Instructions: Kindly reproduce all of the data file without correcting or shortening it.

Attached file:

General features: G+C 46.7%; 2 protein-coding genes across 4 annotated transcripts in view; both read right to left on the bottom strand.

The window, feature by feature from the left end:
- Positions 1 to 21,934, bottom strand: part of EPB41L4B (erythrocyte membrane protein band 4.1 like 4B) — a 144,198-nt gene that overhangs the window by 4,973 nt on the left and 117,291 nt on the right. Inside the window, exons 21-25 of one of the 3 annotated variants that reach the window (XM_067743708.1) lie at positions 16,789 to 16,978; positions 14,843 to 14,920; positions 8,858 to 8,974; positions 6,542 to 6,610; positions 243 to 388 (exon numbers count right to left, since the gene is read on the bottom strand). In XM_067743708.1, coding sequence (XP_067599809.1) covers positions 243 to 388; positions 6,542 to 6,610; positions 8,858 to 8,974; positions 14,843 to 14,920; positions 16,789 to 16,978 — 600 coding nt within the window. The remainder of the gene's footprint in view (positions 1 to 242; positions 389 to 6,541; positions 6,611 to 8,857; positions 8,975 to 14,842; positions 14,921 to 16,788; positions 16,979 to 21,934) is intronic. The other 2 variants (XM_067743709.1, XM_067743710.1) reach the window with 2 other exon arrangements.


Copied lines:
General features: G+C 46.7%; 2 protein-coding genes across 4 annotated transcripts in view; both read right to left on the bottom strand.

The window, feature by feature from the left end:
- Positions 1 to 21,934, bottom strand: part of EPB41L4B (erythrocyte membrane protein band 4.1 like 4B) — a 144,198-nt gene that overhangs the window by 4,973 nt on the left and 117,291 nt on the right. Inside the window, exons 21-25 of one of the 3 annotated variants that reach the window (XM_067743708.1) lie at positions 16,789 to 16,978; positions 14,843 to 14,920; positions 8,858 to 8,974; positions 6,542 to 6,610; positions 243 to 388 (exon numbers count right to left, since the gene is read on the bottom strand). In XM_067743708.1, coding sequence (XP_067599809.1) covers positions 243 to 388; positions 6,542 to 6,610; positions 8,858 to 8,974; positions 14,843 to 14,920; positions 16,789 to 16,978 — 600 coding nt within the window. The remainder of the gene's footprint in view (positions 1 to 242; positions 389 to 6,541; positions 6,611 to 8,857; positions 8,975 to 14,842; positions 14,921 to 16,788; positions 16,979 to 21,934) is intronic. The other 2 variants (XM_067743709.1, XM_067743710.1) reach the window with 2 other exon arrangements.